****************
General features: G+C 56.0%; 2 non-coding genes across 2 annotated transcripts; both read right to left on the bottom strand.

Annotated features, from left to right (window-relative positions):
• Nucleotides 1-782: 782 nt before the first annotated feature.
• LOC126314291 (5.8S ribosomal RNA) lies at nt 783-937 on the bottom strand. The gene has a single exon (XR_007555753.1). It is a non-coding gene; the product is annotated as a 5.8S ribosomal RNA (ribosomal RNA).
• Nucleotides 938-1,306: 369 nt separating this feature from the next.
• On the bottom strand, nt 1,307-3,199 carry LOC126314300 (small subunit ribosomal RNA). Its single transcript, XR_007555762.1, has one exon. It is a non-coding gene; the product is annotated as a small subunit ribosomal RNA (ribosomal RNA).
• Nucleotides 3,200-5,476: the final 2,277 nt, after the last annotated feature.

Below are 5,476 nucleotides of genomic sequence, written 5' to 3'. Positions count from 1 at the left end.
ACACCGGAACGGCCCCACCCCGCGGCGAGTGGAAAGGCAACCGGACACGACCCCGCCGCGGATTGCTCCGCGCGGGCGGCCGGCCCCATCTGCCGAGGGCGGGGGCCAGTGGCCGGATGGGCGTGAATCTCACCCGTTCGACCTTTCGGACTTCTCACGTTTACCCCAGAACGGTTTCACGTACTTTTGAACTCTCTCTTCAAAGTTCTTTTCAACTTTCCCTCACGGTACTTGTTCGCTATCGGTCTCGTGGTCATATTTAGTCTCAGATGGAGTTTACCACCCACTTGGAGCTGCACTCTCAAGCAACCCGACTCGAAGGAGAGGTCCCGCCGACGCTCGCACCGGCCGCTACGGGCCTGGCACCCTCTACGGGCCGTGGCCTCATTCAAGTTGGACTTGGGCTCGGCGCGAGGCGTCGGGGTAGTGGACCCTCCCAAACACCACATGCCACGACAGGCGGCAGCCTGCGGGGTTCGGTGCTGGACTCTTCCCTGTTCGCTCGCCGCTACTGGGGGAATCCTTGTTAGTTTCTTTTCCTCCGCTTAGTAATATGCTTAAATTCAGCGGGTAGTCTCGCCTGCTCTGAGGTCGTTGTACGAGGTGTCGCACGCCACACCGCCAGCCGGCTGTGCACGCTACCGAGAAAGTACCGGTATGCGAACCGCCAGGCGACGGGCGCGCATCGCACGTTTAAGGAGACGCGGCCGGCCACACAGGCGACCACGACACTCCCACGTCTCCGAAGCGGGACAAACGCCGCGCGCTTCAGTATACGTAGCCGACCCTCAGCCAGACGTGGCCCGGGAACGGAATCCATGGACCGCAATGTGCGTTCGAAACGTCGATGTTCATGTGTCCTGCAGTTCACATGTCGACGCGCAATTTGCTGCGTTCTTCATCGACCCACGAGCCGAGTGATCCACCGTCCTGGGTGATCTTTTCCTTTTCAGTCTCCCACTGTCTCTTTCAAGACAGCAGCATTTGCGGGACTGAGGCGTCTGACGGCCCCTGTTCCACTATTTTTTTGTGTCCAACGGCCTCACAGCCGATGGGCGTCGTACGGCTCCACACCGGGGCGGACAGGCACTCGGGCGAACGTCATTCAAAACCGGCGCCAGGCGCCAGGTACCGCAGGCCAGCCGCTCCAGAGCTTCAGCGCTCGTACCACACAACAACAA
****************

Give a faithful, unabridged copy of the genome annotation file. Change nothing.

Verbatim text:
General features: G+C 56.0%; 2 non-coding genes across 2 annotated transcripts; both read right to left on the bottom strand.

Annotated features, from left to right (window-relative positions):
• Nucleotides 1-782: 782 nt before the first annotated feature.
• LOC126314291 (5.8S ribosomal RNA) lies at nt 783-937 on the bottom strand. The gene has a single exon (XR_007555753.1). It is a non-coding gene; the product is annotated as a 5.8S ribosomal RNA (ribosomal RNA).
• Nucleotides 938-1,306: 369 nt separating this feature from the next.
• On the bottom strand, nt 1,307-3,199 carry LOC126314300 (small subunit ribosomal RNA). Its single transcript, XR_007555762.1, has one exon. It is a non-coding gene; the product is annotated as a small subunit ribosomal RNA (ribosomal RNA).
• Nucleotides 3,200-5,476: the final 2,277 nt, after the last annotated feature.

Below are 5,476 nucleotides of genomic sequence, written 5' to 3'. Positions count from 1 at the left end.
ACACCGGAACGGCCCCACCCCGCGGCGAGTGGAAAGGCAACCGGACACGACCCCGCCGCGGATTGCTCCGCGCGGGCGGCCGGCCCCATCTGCCGAGGGCGGGGGCCAGTGGCCGGATGGGCGTGAATCTCACCCGTTCGACCTTTCGGACTTCTCACGTTTACCCCAGAACGGTTTCACGTACTTTTGAACTCTCTCTTCAAAGTTCTTTTCAACTTTCCCTCACGGTACTTGTTCGCTATCGGTCTCGTGGTCATATTTAGTCTCAGATGGAGTTTACCACCCACTTGGAGCTGCACTCTCAAGCAACCCGACTCGAAGGAGAGGTCCCGCCGACGCTCGCACCGGCCGCTACGGGCCTGGCACCCTCTACGGGCCGTGGCCTCATTCAAGTTGGACTTGGGCTCGGCGCGAGGCGTCGGGGTAGTGGACCCTCCCAAACACCACATGCCACGACAGGCGGCAGCCTGCGGGGTTCGGTGCTGGACTCTTCCCTGTTCGCTCGCCGCTACTGGGGGAATCCTTGTTAGTTTCTTTTCCTCCGCTTAGTAATATGCTTAAATTCAGCGGGTAGTCTCGCCTGCTCTGAGGTCGTTGTACGAGGTGTCGCACGCCACACCGCCAGCCGGCTGTGCACGCTACCGAGAAAGTACCGGTATGCGAACCGCCAGGCGACGGGCGCGCATCGCACGTTTAAGGAGACGCGGCCGGCCACACAGGCGACCACGACACTCCCACGTCTCCGAAGCGGGACAAACGCCGCGCGCTTCAGTATACGTAGCCGACCCTCAGCCAGACGTGGCCCGGGAACGGAATCCATGGACCGCAATGTGCGTTCGAAACGTCGATGTTCATGTGTCCTGCAGTTCACATGTCGACGCGCAATTTGCTGCGTTCTTCATCGACCCACGAGCCGAGTGATCCACCGTCCTGGGTGATCTTTTCCTTTTCAGTCTCCCACTGTCTCTTTCAAGACAGCAGCATTTGCGGGACTGAGGCGTCTGACGGCCCCTGTTCCACTATTTTTTTGTGTCCAACGGCCTCACAGCCGATGGGCGTCGTACGGCTCCACACCGGGGCGGACAGGCACTCGGGCGAACGTCATTCAAAACCGGCGCCAGGCGCCAGGTACCGCAGGCCAGCCGCTCCAGAGCTTCAGCGCTCGTACCACACAACAACAA